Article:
Psalm 112:4
To the upright there rises light in the darkness: he is gracious, and full of compassion, and righteous.
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(4) Ariseth . . .—The Hebrew verb is commonly used of the sunrise. (Comp. Psalm 97:11; Isaiah 58:8.) For the good man the darkest night of trouble and sorrow will have a dawn of hope.

He is gracious . . .—The Authorised Version is right in making this a description of the upright man’s character. The construction certainly at first appears strange, since “the upright” is in the plural, while the epithets in this clause resume the singular of Psalm 112:3. This may be best explained by treating the first clause of this verse as a familiar proverbial saying, which the poet introduces, as a quotation, without changing the number to suit his own construction.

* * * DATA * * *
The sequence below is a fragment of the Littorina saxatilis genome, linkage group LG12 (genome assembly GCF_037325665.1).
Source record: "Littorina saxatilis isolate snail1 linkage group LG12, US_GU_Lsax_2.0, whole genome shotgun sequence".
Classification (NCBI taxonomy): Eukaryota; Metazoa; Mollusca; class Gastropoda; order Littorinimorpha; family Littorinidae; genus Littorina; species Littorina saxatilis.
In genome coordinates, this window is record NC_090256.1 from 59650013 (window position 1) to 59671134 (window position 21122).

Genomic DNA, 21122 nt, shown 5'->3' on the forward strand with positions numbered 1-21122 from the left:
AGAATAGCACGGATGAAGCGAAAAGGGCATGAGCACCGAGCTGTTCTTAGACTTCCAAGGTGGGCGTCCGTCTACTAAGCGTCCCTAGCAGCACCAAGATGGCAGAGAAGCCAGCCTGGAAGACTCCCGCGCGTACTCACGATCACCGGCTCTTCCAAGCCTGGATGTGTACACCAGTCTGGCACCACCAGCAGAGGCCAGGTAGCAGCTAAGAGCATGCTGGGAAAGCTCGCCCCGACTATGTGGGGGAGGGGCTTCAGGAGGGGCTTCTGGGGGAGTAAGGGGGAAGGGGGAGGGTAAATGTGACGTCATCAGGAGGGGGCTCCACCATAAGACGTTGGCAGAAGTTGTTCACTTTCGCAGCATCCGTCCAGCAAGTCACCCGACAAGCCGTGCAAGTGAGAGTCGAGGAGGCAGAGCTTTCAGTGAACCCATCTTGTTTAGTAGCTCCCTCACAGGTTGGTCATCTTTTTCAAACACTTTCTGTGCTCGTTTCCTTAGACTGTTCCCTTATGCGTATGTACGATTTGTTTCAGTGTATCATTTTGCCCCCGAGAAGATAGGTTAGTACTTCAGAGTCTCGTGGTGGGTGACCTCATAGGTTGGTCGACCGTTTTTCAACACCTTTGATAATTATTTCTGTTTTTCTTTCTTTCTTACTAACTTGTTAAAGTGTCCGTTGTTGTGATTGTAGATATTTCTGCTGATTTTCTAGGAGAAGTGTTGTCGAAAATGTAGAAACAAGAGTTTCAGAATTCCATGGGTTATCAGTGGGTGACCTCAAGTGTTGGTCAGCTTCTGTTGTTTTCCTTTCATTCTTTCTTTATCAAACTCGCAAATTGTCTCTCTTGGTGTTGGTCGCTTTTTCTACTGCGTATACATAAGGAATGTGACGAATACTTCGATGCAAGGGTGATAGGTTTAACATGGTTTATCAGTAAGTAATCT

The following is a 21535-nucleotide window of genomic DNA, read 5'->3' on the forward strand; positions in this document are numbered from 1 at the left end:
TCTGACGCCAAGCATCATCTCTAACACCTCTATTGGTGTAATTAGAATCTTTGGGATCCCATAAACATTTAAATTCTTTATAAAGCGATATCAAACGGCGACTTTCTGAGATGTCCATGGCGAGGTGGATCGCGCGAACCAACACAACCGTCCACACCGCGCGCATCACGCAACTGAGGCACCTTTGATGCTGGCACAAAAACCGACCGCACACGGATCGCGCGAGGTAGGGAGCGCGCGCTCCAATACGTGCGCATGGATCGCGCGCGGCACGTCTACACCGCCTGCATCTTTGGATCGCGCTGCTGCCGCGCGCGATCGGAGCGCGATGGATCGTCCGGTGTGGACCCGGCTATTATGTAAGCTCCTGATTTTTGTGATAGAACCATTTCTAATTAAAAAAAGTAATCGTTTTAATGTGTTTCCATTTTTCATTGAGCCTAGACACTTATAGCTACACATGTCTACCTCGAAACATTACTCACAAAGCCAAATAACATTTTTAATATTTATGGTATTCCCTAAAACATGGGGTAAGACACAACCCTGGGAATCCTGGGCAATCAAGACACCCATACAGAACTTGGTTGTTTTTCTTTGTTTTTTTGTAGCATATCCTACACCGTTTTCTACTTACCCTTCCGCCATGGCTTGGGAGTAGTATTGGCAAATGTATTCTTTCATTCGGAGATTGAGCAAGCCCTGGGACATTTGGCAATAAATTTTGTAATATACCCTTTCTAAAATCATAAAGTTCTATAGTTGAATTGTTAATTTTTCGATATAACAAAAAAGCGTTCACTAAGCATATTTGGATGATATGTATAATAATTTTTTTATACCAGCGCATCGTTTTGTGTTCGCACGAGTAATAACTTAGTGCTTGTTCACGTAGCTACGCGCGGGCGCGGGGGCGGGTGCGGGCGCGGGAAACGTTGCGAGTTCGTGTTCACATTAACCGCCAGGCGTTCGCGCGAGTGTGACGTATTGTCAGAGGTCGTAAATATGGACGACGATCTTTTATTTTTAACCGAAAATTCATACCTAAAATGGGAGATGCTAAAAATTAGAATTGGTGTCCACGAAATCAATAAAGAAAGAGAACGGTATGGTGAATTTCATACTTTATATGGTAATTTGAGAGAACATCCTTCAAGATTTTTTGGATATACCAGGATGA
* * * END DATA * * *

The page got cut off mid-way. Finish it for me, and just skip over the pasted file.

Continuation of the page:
Psalm 112:4-5. Unto the upright there ariseth light in darkness — Although he may be subject to many of the troubles and calamities of life, as others are, yet they will be far from making him unhappy, for God will give him all the needful support and comfort in the midst of them, sanctifying them to him, and causing them, in many ways, to work together for his good, and in due time will grant him a happy issue out of them; whereas the wicked sink under their burdens, and their present miseries usher in their eternal destruction. He is gracious, &c. — The good or upright man, of whom he speaks, both in the foregoing and following words: he exercises meekness, sweetness, and gentleness to those that provoke him; forgives offences, pities the instruments of his trouble, and shows mercy to persons in want and misery; while he acts justly and righteously toward all, and will not be prevailed upon, by any temptation, to do any thing dishonest, cruel, or unkind. A good man showeth favour, and lendeth — Gives freely to some, and kindly lends to others, as need, and the difference of men’s conditions, may require. He will guide his affairs — Will maintain and manage his property, or domestic affairs, with discretion — Hebrew, with judgment, so as it is meet and fit, and God requires that they should be managed; not getting his estate unjustly, nor casting it away prodigally, nor withholding it uncharitably from such as need it.112:1-10 The blessedness of the righteous. - We have to praise the Lord that there are a people in the world, who fear him and serve him, and that they are a happy people; which is owing entirely to his grace. Their fear is not that which love casts out, but that which love brings in. It follows and flows from love. It is a fear to offend. This is both fear and trust. The heart touched by the Spirit of God, as the needle touched with the loadstone, turns direct and speedily to God, yet still with trembling, being filled with this holy fear. Blessings are laid up for the faithful and their children's children; and true riches are bestowed on them, with as much of this world's possessions as is profitable for them. In the darkest hours of affliction and trial, the light of hope and peace will spring up within them, and seasonable relief shall turn mourning into joy. From their Lord's example they learn to be kind and full of compassion, as well as just in all their dealings; they use discretion, that they may be liberal in that manner which appears most likely to do good. Envy and slander may for a time hide their true characters here, but they shall be had in everlasting remembrance. They need not fear evil tidings. A good man shall have a settled spirit. And it is the endeavour of true believers to keep their minds stayed upon God, and so to keep them calm and undisturbed; and God has promised them both cause to do so, and grace to do so. Trusting in the Lord is the best and surest way of establishing the heart. The heart of man cannot fix any where with satisfaction, but in the truth of God, and there it finds firm footing. And those whose hearts are established by faith, will patiently wait till they gain their point. Compare all this with the vexation of sinners. The happiness of the saints is the envy of the wicked. The desire of the wicked shall perish; their desire was wholly to the world and the flesh, therefore when these perish, their joy is gone. But the blessings of the gospel are spiritual and eternal, and are conferred upon the members of the Christian church, through Christ their Head, who is the Pattern of all righteousness, and the Giver of all grace.Unto the upright - The just; the pious; the man who fears God.